Driver Fatigue a Major Problem in Ontario, Poll Finds
August 1, 2007
OTTAWA, Ont. - The Traffic Injury Research Foundation (TIRF) has released results of a new poll suggesting 1.3 million Ontario drivers have fallen asleep or nodded off while driving at least once in t...
OTTAWA, Ont. – The Traffic Injury Research Foundation (TIRF) has released results of a new poll suggesting 1.3 million Ontario drivers have fallen asleep or nodded off while driving at least once in the past year.
More than 100,000 of those drivers fell asleep on five or more occasions, the poll also found.
“The number of fatigued and drowsy drivers in Ontario is a matter of major concern because of the elevated crash risk they pose,” says Ward Vanlaar, a research associate for TIRF. “These drivers accounted for 5.5 million driving trips during which they fell asleep or nodded off.”
As many as 167,000 fatigue-related collisions may have occurred in the province, according to TIRF. Despite the risks posed by tired drivers, the organization found most Ontarians are not overly concerned about the issue.
“Not all Ontarians are convinced fatigued or drowsy driving is a problem for a variety of reasons, including the belief they can control the dangers imposed by it,” says Vanlaar.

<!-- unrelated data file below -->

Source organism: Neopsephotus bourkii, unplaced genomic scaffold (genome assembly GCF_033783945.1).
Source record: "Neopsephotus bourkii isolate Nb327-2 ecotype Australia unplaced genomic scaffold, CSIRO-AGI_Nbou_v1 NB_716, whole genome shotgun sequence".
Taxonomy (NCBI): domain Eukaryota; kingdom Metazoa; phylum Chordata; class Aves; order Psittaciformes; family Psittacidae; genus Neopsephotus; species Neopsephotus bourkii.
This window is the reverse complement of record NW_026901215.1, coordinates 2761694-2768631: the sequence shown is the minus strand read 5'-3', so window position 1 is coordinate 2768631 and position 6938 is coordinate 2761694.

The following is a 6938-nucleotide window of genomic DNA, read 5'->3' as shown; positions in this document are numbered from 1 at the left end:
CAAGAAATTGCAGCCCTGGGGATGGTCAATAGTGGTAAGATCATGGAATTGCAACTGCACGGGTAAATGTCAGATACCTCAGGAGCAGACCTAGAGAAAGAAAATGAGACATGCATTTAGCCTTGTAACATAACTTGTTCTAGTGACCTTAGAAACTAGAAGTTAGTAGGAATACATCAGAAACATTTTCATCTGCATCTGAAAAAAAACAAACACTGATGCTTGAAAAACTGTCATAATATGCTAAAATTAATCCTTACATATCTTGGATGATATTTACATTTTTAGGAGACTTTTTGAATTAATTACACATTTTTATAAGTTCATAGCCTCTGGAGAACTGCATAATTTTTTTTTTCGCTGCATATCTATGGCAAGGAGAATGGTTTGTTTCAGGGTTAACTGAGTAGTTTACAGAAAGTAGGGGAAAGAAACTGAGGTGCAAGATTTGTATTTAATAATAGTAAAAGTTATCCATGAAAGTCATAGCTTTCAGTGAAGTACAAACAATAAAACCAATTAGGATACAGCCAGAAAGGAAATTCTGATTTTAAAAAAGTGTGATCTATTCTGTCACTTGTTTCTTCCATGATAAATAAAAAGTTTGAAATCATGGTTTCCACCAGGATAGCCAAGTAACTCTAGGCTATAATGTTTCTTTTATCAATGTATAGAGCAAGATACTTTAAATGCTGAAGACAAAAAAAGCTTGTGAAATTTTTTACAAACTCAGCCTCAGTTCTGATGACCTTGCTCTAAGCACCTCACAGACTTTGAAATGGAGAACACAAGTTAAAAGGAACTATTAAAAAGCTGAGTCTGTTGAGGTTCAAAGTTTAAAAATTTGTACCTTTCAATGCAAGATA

Only 14.8% of drivers polled have actually pulled over to sleep or nap when tired – the most effective way to deal with fatigue.
“Once you start feeling tired or drowsy, it becomes almost impossible to predict when you will fall asleep,” says Vanlaar. “Therefore, stopping to nap or sleep, at regular intervals, before you become tired or drowsy can save your life.
“Ontarians know they should pull over when they’re tired; they also know it’s effective, but they’re still not doing it,” Vanlaar adds. “The challenge is to find effective ways to communicate with the public about the dangers of fatigued and drowsy driving so they understand how important it is to stop driving before they feel fatigued or drowsy.”
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